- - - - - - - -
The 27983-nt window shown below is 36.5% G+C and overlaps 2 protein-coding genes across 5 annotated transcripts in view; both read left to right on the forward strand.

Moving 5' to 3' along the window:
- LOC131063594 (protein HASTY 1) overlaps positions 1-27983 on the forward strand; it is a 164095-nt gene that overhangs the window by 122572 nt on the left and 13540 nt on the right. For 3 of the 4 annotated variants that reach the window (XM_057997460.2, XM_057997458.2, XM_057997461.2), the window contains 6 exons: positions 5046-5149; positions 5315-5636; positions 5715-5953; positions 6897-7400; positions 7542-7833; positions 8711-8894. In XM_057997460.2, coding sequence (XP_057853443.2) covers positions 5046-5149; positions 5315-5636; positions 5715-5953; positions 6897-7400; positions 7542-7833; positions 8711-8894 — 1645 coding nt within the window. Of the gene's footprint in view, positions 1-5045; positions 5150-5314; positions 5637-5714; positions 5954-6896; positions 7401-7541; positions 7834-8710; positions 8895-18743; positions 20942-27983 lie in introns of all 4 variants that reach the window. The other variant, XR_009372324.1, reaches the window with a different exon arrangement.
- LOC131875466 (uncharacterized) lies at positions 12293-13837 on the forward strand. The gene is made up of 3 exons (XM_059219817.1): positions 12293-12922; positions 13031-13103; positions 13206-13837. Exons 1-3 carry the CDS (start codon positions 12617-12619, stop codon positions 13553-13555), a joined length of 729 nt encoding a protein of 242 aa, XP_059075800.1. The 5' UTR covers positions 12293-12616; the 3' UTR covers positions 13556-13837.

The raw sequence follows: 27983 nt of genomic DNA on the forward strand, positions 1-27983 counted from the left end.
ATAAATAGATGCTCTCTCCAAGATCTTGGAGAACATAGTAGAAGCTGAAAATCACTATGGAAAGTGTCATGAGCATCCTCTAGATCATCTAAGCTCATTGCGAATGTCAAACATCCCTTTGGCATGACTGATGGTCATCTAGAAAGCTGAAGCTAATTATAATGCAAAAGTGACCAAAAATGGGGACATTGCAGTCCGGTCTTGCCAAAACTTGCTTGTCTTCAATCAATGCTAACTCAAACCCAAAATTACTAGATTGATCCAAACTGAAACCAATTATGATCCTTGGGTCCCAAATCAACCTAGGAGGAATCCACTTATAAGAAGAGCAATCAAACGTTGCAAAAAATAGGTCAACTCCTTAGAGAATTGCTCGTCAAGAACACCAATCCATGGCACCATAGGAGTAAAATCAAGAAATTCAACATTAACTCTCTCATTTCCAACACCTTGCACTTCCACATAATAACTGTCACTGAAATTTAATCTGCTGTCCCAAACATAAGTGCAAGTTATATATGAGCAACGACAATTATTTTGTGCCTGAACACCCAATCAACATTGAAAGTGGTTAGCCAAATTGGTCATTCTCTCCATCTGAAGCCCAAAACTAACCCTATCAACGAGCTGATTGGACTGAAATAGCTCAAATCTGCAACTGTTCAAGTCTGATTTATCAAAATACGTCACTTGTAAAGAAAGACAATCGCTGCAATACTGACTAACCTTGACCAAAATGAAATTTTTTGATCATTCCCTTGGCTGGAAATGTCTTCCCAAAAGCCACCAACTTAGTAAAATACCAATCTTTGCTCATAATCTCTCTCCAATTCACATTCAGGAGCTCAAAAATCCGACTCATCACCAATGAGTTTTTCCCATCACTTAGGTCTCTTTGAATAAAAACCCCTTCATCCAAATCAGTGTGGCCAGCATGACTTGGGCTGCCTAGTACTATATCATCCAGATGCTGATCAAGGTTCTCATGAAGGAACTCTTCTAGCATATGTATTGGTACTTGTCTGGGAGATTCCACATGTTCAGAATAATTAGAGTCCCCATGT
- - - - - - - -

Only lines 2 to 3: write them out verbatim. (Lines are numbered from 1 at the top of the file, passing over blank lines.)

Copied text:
Moving 5' to 3' along the window:
- LOC131063594 (protein HASTY 1) overlaps positions 1-27983 on the forward strand; it is a 164095-nt gene that overhangs the window by 122572 nt on the left and 13540 nt on the right. For 3 of the 4 annotated variants that reach the window (XM_057997460.2, XM_057997458.2, XM_057997461.2), the window contains 6 exons: positions 5046-5149; positions 5315-5636; positions 5715-5953; positions 6897-7400; positions 7542-7833; positions 8711-8894. In XM_057997460.2, coding sequence (XP_057853443.2) covers positions 5046-5149; positions 5315-5636; positions 5715-5953; positions 6897-7400; positions 7542-7833; positions 8711-8894 — 1645 coding nt within the window. Of the gene's footprint in view, positions 1-5045; positions 5150-5314; positions 5637-5714; positions 5954-6896; positions 7401-7541; positions 7834-8710; positions 8895-18743; positions 20942-27983 lie in introns of all 4 variants that reach the window. The other variant, XR_009372324.1, reaches the window with a different exon arrangement.